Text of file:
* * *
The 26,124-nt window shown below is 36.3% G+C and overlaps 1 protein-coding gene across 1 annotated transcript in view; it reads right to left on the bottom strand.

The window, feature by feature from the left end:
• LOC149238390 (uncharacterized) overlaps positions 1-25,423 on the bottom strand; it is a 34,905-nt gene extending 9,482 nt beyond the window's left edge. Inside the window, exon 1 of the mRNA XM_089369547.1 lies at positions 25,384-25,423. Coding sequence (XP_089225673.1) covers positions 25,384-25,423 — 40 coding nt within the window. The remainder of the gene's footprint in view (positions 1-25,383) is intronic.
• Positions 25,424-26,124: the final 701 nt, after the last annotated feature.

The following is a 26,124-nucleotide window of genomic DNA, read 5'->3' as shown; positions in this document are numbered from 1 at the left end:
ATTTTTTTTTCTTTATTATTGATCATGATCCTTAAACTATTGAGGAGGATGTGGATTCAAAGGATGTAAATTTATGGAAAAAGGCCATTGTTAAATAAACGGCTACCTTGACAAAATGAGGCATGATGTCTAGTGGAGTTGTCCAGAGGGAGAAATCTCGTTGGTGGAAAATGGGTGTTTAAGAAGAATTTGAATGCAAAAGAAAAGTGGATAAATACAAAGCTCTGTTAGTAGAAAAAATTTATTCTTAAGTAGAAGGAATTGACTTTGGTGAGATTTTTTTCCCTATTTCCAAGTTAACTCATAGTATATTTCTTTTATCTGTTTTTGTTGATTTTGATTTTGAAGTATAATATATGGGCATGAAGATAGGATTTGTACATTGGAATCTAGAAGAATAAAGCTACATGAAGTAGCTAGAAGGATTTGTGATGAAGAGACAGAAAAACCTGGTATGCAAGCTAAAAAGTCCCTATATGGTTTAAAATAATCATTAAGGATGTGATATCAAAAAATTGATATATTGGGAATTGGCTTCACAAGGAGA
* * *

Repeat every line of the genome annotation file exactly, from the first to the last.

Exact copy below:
The 26,124-nt window shown below is 36.3% G+C and overlaps 1 protein-coding gene across 1 annotated transcript in view; it reads right to left on the bottom strand.

The window, feature by feature from the left end:
• LOC149238390 (uncharacterized) overlaps positions 1-25,423 on the bottom strand; it is a 34,905-nt gene extending 9,482 nt beyond the window's left edge. Inside the window, exon 1 of the mRNA XM_089369547.1 lies at positions 25,384-25,423. Coding sequence (XP_089225673.1) covers positions 25,384-25,423 — 40 coding nt within the window. The remainder of the gene's footprint in view (positions 1-25,383) is intronic.
• Positions 25,424-26,124: the final 701 nt, after the last annotated feature.

The following is a 26,124-nucleotide window of genomic DNA, read 5'->3' as shown; positions in this document are numbered from 1 at the left end:
ATTTTTTTTTCTTTATTATTGATCATGATCCTTAAACTATTGAGGAGGATGTGGATTCAAAGGATGTAAATTTATGGAAAAAGGCCATTGTTAAATAAACGGCTACCTTGACAAAATGAGGCATGATGTCTAGTGGAGTTGTCCAGAGGGAGAAATCTCGTTGGTGGAAAATGGGTGTTTAAGAAGAATTTGAATGCAAAAGAAAAGTGGATAAATACAAAGCTCTGTTAGTAGAAAAAATTTATTCTTAAGTAGAAGGAATTGACTTTGGTGAGATTTTTTTCCCTATTTCCAAGTTAACTCATAGTATATTTCTTTTATCTGTTTTTGTTGATTTTGATTTTGAAGTATAATATATGGGCATGAAGATAGGATTTGTACATTGGAATCTAGAAGAATAAAGCTACATGAAGTAGCTAGAAGGATTTGTGATGAAGAGACAGAAAAACCTGGTATGCAAGCTAAAAAGTCCCTATATGGTTTAAAATAATCATTAAGGATGTGATATCAAAAAATTGATATATTGGGAATTGGCTTCACAAGGAGA